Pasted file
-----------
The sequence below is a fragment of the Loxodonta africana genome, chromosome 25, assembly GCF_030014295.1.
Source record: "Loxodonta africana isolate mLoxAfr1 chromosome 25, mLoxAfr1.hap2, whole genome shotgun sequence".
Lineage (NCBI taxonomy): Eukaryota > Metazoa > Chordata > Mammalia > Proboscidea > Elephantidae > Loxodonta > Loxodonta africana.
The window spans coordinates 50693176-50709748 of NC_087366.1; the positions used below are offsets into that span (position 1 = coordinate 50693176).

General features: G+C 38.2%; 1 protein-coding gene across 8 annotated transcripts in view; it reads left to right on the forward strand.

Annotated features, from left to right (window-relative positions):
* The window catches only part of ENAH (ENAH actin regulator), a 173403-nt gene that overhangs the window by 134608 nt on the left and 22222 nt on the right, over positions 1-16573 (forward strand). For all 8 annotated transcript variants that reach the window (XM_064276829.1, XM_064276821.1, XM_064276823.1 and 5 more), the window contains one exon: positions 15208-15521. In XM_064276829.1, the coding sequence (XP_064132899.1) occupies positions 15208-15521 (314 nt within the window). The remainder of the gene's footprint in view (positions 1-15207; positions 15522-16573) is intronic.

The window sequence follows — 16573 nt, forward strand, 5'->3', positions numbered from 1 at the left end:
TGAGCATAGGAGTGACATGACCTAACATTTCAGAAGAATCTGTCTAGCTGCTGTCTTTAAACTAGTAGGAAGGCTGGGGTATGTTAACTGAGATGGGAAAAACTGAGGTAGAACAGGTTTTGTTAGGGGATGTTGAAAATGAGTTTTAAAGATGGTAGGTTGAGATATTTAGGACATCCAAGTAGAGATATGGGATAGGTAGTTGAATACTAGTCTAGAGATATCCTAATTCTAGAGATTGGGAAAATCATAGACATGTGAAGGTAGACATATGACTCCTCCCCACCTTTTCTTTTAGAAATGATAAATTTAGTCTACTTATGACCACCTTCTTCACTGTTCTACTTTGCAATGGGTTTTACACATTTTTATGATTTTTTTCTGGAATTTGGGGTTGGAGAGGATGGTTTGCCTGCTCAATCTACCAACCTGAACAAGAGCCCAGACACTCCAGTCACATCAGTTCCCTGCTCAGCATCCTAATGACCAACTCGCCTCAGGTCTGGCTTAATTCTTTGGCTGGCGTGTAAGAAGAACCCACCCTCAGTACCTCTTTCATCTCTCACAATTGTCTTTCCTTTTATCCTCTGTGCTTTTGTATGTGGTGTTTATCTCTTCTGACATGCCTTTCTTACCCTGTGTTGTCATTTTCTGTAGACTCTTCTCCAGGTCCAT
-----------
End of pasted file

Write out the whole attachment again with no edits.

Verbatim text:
The sequence below is a fragment of the Loxodonta africana genome, chromosome 25, assembly GCF_030014295.1.
Source record: "Loxodonta africana isolate mLoxAfr1 chromosome 25, mLoxAfr1.hap2, whole genome shotgun sequence".
Lineage (NCBI taxonomy): Eukaryota > Metazoa > Chordata > Mammalia > Proboscidea > Elephantidae > Loxodonta > Loxodonta africana.
The window spans coordinates 50693176-50709748 of NC_087366.1; the positions used below are offsets into that span (position 1 = coordinate 50693176).

General features: G+C 38.2%; 1 protein-coding gene across 8 annotated transcripts in view; it reads left to right on the forward strand.

Annotated features, from left to right (window-relative positions):
* The window catches only part of ENAH (ENAH actin regulator), a 173403-nt gene that overhangs the window by 134608 nt on the left and 22222 nt on the right, over positions 1-16573 (forward strand). For all 8 annotated transcript variants that reach the window (XM_064276829.1, XM_064276821.1, XM_064276823.1 and 5 more), the window contains one exon: positions 15208-15521. In XM_064276829.1, the coding sequence (XP_064132899.1) occupies positions 15208-15521 (314 nt within the window). The remainder of the gene's footprint in view (positions 1-15207; positions 15522-16573) is intronic.

The window sequence follows — 16573 nt, forward strand, 5'->3', positions numbered from 1 at the left end:
TGAGCATAGGAGTGACATGACCTAACATTTCAGAAGAATCTGTCTAGCTGCTGTCTTTAAACTAGTAGGAAGGCTGGGGTATGTTAACTGAGATGGGAAAAACTGAGGTAGAACAGGTTTTGTTAGGGGATGTTGAAAATGAGTTTTAAAGATGGTAGGTTGAGATATTTAGGACATCCAAGTAGAGATATGGGATAGGTAGTTGAATACTAGTCTAGAGATATCCTAATTCTAGAGATTGGGAAAATCATAGACATGTGAAGGTAGACATATGACTCCTCCCCACCTTTTCTTTTAGAAATGATAAATTTAGTCTACTTATGACCACCTTCTTCACTGTTCTACTTTGCAATGGGTTTTACACATTTTTATGATTTTTTTCTGGAATTTGGGGTTGGAGAGGATGGTTTGCCTGCTCAATCTACCAACCTGAACAAGAGCCCAGACACTCCAGTCACATCAGTTCCCTGCTCAGCATCCTAATGACCAACTCGCCTCAGGTCTGGCTTAATTCTTTGGCTGGCGTGTAAGAAGAACCCACCCTCAGTACCTCTTTCATCTCTCACAATTGTCTTTCCTTTTATCCTCTGTGCTTTTGTATGTGGTGTTTATCTCTTCTGACATGCCTTTCTTACCCTGTGTTGTCATTTTCTGTAGACTCTTCTCCAGGTCCAT